But Veloso paid a price; in 1969 he was arrested by the military regime and sent into exile in London along with Gilberto Gil. The cold, rainy European metropolis didn't dampen Veloso's curiosity, though. He evolved from a rebellious, counterculture guru into a cultivated and worldly artist. Upon his return to Brazil in 1972, Veloso began experimenting with reggae, afoxé (Afro-Brazilian drumming), and eventually with rap. Active and innovative throughout the Eighties and Nineties, Veloso won a Grammy for best world music in 2000, for his 1998 album Livro. He won a Latin Grammy for best Brazilian popular music for his 2001 studio album, Noites do Norte (Northern Nights), a reflection on Brazilian attitudes about race, slavery, and the quest for a national identity.

On Live in Bahia, Veloso's flowing falsetto ranges over the five-decade span of his celebrated songbook. He reaches even further back into history when he pays tribute to the bossa nova era by dusting off Tom Jobim classics "Caminos Cruzados" and "Samba de Verão." But much of the material comes from Noites do Norte: "Zumbi" salutes the legendary black leader of a runaway slave republic; "Rock 'n' Raul" with its metallic guitars pays tribute to Raul Seixas, who made American rock a part of Brazil's playlist in the 1960s; and "Zera a Reza" combines the rhythms of samba and Brazilian hip-hop, two different genres of music born out of similar circumstances.

"Samba faced the police in the 1920s," Veloso says. "It was a crime in itself, this is history. In fact I have touched this subject in a song in which I respond to Noel Rosa's song "'Feitiço da Vila.'" (Rosa, a samba giant from the 1930s who grew up in Vila Isabela, in northern Rio, is credited with rescuing samba from the favelas, the slums, and taking it mainstream.) "He was the first middle-class musician to compose sambas," Veloso explains. "In 'Feitiço da Vila' he writes that Vila Isabela has produced this 'good' samba without those African, black, 'bad' things. Vila has made samba decent. It cleaned it of its favela, crime, and candomble [religion] traces. Nobody ever reacted to this because Rosa is loved and the song is wonderful. It's clearly a masterpiece, though it represents how samba was persecuted. At the same time Rosa represents the salvation of samba for the middle class and his 'Feitiço da Vila' reaffirms all the prejudices that the middle class had against samba. So I wrote a samba in response to his and in it I say our samba has everything Vila's samba didn't have. And then I add to it a list of names of some of the rap representatives and the scent of criminality that surrounds them."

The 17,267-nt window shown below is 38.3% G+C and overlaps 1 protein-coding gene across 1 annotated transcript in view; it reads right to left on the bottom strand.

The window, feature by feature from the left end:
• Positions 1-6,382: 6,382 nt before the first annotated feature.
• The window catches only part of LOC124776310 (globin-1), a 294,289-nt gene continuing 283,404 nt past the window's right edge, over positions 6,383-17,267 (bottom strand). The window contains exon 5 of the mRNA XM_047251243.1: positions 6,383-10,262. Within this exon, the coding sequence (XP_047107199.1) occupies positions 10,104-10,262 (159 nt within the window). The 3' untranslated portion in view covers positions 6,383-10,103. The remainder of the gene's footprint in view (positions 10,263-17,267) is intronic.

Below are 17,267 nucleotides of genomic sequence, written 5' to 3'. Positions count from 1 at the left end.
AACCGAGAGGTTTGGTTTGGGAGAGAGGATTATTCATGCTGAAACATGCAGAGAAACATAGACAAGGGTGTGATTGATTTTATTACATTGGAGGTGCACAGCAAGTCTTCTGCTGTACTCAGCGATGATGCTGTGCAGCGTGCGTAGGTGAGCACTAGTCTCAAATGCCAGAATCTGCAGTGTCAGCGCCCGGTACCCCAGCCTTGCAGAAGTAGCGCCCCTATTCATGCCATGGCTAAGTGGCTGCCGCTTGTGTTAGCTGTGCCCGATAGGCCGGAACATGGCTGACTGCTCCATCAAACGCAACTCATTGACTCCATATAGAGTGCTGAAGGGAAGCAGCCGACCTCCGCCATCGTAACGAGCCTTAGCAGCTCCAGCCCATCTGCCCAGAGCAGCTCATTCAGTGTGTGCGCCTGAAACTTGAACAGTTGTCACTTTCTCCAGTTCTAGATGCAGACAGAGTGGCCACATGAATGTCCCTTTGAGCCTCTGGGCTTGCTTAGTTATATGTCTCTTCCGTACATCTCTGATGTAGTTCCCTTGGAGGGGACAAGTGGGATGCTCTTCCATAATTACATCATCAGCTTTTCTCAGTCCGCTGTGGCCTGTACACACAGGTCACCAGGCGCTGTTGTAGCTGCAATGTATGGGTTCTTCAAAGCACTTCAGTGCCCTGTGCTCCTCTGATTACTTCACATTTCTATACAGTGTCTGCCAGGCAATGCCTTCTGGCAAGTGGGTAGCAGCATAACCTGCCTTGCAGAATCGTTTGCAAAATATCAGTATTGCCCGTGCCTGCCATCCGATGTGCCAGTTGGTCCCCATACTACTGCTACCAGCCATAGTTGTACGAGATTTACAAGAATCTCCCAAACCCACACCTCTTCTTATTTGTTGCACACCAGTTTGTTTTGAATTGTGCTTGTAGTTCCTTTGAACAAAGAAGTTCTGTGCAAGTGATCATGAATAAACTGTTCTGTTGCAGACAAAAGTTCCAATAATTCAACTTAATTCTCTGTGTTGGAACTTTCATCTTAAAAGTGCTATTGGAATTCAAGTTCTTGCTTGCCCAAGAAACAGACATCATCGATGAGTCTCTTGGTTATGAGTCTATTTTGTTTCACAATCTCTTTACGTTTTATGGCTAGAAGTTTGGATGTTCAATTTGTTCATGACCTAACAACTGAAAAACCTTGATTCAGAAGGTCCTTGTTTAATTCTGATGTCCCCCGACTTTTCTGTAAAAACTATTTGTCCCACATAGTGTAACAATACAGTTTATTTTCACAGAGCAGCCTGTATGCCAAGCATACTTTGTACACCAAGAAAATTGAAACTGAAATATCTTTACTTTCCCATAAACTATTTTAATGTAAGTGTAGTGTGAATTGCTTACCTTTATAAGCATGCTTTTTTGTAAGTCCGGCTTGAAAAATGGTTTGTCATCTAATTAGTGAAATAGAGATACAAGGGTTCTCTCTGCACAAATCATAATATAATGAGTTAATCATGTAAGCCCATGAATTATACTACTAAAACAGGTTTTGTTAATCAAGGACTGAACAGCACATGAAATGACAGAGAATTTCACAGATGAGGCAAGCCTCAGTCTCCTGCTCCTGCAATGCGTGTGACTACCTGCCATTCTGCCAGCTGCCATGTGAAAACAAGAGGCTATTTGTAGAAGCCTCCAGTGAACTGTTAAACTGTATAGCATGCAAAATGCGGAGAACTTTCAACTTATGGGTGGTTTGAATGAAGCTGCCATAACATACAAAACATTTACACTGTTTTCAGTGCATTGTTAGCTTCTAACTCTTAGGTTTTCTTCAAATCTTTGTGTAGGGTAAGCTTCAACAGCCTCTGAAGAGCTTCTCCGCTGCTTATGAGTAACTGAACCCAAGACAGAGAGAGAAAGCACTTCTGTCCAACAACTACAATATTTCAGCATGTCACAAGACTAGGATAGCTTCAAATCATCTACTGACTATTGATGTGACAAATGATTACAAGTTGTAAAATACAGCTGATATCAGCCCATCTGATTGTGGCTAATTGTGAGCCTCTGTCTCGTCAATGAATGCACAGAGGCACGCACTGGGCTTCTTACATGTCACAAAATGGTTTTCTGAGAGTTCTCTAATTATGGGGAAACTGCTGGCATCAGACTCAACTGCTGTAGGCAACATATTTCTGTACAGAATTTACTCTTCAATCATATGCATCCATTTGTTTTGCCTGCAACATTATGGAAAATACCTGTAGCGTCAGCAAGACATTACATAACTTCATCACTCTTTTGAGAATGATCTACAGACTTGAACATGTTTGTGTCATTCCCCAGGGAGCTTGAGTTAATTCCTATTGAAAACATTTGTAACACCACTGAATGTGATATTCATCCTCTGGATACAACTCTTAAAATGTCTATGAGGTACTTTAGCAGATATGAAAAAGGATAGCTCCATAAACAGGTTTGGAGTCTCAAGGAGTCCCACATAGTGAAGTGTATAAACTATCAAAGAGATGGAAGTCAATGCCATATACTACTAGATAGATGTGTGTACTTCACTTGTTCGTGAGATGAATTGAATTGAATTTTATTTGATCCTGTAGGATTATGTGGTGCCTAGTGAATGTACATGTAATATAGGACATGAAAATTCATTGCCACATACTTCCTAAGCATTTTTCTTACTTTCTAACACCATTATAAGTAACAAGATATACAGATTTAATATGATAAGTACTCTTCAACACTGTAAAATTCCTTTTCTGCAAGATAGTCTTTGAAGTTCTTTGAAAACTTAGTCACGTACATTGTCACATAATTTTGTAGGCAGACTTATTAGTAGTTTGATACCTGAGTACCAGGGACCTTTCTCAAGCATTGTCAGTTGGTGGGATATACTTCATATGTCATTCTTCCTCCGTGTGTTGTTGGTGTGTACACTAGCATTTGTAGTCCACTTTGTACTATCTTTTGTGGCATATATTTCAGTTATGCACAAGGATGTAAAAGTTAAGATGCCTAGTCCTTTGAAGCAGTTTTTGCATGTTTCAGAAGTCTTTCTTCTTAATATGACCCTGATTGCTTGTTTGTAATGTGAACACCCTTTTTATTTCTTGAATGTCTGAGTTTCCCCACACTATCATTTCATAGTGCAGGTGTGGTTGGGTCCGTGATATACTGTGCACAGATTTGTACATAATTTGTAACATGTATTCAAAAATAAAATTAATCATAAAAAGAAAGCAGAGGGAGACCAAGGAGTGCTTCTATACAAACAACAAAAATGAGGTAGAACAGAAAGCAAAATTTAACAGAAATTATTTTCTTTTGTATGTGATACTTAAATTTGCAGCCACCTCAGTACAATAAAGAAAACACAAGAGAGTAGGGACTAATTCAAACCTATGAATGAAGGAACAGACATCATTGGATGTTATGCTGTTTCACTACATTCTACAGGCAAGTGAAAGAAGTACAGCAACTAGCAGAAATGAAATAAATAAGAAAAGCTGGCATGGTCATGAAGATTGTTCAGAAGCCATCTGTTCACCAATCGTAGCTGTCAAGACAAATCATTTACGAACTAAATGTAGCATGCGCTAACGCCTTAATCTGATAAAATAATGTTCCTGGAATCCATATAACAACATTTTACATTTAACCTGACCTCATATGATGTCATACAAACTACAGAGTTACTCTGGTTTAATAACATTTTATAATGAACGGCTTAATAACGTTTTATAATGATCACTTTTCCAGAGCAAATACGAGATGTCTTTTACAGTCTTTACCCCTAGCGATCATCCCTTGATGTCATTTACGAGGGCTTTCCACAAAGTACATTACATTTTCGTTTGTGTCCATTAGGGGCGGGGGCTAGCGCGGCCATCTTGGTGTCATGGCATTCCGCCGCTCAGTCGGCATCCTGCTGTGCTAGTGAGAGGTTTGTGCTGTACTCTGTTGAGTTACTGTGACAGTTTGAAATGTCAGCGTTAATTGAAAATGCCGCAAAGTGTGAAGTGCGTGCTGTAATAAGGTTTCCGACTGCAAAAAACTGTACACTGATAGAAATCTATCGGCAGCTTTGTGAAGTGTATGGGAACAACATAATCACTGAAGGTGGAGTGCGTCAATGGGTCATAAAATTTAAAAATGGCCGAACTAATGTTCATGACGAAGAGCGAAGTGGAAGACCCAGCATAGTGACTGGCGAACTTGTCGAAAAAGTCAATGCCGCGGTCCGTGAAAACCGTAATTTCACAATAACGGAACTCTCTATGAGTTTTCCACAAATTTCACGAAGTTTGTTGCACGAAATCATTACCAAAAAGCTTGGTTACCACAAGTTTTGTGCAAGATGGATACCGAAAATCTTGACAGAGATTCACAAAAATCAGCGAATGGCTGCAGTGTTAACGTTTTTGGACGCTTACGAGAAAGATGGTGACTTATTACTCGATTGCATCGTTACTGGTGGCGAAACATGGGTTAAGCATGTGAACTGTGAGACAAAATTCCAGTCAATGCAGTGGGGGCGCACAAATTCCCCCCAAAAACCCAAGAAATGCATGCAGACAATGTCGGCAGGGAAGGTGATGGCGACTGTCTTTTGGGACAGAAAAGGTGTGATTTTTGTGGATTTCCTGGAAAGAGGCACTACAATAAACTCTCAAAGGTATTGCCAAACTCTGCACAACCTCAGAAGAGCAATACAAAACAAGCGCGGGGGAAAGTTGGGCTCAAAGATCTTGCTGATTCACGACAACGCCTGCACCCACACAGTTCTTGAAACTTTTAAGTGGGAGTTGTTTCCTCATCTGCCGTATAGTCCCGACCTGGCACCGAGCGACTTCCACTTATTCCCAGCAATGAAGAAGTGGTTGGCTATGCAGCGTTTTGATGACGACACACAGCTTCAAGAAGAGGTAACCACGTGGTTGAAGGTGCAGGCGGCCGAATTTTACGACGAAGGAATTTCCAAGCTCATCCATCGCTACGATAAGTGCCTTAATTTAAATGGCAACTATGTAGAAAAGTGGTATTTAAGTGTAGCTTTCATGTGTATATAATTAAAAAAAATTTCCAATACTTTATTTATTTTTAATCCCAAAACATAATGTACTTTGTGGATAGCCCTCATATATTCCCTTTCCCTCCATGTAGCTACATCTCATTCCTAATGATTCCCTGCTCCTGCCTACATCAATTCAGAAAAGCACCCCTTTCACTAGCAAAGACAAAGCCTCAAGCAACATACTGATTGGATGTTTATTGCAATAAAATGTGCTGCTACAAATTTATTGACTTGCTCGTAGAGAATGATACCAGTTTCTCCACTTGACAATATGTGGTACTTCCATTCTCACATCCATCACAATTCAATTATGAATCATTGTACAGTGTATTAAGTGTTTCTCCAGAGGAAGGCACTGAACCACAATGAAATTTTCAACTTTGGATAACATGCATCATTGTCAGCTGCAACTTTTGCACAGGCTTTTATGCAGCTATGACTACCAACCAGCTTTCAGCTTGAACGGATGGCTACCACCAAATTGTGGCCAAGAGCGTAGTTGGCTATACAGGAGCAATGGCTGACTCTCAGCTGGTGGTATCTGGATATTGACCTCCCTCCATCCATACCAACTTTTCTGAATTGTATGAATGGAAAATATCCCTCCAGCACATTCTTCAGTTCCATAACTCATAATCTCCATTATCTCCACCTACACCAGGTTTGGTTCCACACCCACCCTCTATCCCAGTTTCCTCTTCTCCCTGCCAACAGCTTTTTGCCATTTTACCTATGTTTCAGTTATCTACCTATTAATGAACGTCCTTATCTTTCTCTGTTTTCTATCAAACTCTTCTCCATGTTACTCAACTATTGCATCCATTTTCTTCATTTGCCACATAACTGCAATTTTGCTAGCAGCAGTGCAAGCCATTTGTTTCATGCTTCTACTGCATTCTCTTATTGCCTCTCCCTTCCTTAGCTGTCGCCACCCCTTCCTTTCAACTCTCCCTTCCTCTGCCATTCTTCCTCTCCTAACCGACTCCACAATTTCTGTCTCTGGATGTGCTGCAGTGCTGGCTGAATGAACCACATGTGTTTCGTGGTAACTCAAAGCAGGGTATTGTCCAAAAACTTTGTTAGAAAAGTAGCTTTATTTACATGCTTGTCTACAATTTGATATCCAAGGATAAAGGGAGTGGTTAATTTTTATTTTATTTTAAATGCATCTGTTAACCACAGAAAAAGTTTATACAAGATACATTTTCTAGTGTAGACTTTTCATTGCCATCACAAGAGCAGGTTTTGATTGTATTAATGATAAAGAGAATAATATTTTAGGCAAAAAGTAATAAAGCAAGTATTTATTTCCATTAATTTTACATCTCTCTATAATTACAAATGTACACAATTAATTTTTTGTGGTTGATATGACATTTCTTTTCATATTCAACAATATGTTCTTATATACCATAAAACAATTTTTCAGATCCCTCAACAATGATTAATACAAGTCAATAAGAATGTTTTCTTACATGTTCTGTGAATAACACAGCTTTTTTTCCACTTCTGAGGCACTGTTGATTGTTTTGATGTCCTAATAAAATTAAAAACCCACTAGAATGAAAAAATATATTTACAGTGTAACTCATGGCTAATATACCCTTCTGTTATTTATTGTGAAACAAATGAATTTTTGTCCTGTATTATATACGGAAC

Hip-hop, Veloso says, is the most authentic music coming out of Brazil. He describes it as a valuable link to black urban culture around the world.

"Brazilian hip-hop is the only real musical movement in Brazil right now," Veloso contends. "For this reason artists like Racionais MCs are very important. They really brought a different influence to Brazilian music. They began by imitating American rap, but of course what they produce is different because what they have to say is different. They're not American. They brought a new style of poetry and behavior."

The disparity that exists in Brazilian society has not changed, Veloso reflects. But in the favelas, the fertile breeding ground for both samba and hip-hop, today's generation isn't as complacent.

"When I was young, people from the favelas would just resign [themselves] to the fact that they just didn't count," Veloso recounts. "It's entirely different now because generally speaking poor people aren't as poor as they used to be. The world is a lot richer and so is Brazil. The disparity might be bigger, which results in a greater risk for confrontation. Modern hip-hop represents this tension. Because in the end the basic problems have not been solved."